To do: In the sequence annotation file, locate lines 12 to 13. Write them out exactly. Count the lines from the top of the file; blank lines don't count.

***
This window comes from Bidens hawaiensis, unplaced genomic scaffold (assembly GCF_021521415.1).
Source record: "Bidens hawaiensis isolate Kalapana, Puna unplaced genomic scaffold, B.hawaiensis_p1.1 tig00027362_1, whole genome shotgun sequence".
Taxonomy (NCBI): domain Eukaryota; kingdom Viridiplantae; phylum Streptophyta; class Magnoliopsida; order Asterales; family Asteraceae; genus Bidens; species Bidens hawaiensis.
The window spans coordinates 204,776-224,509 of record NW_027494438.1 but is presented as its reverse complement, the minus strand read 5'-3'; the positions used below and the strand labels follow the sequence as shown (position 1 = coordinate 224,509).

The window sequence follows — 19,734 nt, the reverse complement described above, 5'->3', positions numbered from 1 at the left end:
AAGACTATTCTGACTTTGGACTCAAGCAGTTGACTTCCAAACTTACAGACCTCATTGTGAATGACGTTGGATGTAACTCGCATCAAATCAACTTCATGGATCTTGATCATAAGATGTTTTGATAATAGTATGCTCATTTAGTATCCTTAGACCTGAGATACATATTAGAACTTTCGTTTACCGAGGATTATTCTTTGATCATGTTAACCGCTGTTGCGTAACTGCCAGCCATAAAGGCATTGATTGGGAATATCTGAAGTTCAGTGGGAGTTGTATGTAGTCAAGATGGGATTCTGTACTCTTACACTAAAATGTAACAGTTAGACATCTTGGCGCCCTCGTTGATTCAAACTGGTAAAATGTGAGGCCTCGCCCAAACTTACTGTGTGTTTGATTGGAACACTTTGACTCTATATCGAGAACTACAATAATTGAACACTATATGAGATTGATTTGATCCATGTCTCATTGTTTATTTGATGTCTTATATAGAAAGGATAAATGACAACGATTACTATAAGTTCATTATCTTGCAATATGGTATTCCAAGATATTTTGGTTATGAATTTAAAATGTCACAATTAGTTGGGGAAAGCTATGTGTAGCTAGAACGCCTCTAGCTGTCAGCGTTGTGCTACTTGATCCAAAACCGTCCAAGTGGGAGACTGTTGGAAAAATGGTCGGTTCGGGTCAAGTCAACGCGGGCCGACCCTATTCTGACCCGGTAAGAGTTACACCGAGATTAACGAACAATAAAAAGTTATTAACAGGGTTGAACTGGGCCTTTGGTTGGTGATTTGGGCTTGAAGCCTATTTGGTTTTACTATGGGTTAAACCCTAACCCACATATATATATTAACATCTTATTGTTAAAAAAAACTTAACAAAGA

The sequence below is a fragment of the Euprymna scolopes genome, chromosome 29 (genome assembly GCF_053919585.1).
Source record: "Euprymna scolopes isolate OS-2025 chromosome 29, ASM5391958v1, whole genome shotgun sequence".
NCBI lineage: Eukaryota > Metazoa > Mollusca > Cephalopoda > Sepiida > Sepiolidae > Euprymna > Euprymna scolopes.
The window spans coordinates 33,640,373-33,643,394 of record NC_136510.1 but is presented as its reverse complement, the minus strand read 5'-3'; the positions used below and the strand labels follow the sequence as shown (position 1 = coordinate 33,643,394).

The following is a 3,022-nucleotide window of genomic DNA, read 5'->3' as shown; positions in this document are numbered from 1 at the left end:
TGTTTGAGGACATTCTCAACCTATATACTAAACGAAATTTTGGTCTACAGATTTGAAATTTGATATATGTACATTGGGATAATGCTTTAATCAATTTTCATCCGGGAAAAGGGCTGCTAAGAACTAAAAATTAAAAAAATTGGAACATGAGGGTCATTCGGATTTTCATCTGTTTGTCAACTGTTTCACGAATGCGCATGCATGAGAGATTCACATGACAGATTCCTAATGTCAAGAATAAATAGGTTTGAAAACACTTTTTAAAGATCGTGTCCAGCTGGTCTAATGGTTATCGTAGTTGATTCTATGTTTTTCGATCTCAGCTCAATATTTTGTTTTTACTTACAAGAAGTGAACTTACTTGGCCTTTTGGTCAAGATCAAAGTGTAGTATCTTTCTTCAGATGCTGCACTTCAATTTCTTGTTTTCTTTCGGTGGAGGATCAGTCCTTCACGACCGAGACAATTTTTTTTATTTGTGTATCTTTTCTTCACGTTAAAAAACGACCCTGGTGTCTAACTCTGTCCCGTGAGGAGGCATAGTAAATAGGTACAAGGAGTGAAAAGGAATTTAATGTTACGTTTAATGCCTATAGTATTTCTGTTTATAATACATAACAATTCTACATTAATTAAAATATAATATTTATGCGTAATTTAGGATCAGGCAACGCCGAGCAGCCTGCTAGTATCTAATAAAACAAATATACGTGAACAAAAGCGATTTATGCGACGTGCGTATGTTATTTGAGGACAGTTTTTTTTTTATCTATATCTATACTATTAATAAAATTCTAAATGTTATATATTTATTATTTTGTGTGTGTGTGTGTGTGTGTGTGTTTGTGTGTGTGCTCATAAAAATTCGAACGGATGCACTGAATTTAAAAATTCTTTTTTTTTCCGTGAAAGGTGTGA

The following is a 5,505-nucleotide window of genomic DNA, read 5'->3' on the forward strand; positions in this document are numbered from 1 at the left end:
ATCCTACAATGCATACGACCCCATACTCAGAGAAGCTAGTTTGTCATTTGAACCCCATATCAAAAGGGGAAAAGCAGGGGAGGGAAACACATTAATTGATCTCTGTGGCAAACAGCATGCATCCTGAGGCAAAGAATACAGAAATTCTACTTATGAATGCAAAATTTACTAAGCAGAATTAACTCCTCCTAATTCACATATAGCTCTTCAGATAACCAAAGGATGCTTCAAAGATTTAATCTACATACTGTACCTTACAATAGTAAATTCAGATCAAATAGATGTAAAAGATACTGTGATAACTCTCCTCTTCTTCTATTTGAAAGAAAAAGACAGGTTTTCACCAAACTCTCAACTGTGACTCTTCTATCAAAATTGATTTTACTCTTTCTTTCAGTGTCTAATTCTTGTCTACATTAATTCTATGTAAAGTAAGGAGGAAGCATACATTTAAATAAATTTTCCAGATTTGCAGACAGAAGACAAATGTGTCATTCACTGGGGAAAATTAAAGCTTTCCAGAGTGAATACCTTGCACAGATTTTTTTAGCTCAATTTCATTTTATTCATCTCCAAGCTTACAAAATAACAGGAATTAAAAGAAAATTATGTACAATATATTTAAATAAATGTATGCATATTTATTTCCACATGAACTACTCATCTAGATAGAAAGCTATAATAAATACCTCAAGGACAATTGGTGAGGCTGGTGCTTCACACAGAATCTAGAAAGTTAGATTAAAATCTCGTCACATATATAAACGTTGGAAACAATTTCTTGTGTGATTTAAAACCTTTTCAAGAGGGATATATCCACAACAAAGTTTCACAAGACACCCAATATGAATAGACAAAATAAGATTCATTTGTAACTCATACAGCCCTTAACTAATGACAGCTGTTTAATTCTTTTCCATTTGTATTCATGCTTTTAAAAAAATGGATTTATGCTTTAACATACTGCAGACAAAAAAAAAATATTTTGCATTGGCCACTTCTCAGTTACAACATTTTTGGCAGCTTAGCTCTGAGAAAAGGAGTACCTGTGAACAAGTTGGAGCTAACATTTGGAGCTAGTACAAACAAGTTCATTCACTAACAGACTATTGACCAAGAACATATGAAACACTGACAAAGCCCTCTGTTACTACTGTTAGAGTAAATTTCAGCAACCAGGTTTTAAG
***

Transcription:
TGTTTGAGGACATTCTCAACCTATATACTAAACGAAATTTTGGTCTACAGATTTGAAATTTGATATATGTACATTGGGATAATGCTTTAATCAATTTTCATCCGGGAAAAGGGCTGCTAAGAACTAAAAATTAAAAAAATTGGAACATGAGGGTCATTCGGATTTTCATCTGTTTGTCAACTGTTTCACGAATGCGCATGCATGAGAGATTCACATGACAGATTCCTAATGTCAAGAATAAATAGGTTTGAAAACACTTTTTAAAGATCGTGTCCAGCTGGTCTAATGGTTATCGTAGTTGATTCTATGTTTTTCGATCTCAGCTCAATATTTTGTTTTTACTTACAAGAAGTGAACTTACTTGGCCTTTTGGTCAAGATCAAAGTGTAGTATCTTTCTTCAGATGCTGCACTTCAATTTCTTGTTTTCTTTCGGTGGAGGATCAGTCCTTCACGACCGAGACAATTTTTTTTATTTGTGTATCTTTTCTTCACGTTAAAAAACGACCCTGGTGTCTAACTCTGTCCCGTGAGGAGGCATAGTAAATAGGTACAAGGAGTGAAAAGGAATTTAATGTTACGTTTAATGCCTATAGTATTTCTGTTTATAATACATAACAATTCTACATTAATTAAAATATAATATTTATGCGTAATTTAGGATCAGGCAACGCCGAGCAGCCTGCTAGTATCTAATAAAACAAATATACGTGAACAAAAGCGATTTATGCGACGTGCGTATGTTATTTGAGGACAGTTTTTTTTTTATCTATATCTATACTATTAATAAAATTCTAAATGTTATATATTTATTATTTTGTGTGTGTGTGTGTGTGTGTGTGTTTGTGTGTGTGCTCATAAAAATTCGAACGGATGCACTGAATTTAAAAATTCTTTTTTTTTCCGTGAAAGGTGTGA

The following is a 5,505-nucleotide window of genomic DNA, read 5'->3' on the forward strand; positions in this document are numbered from 1 at the left end: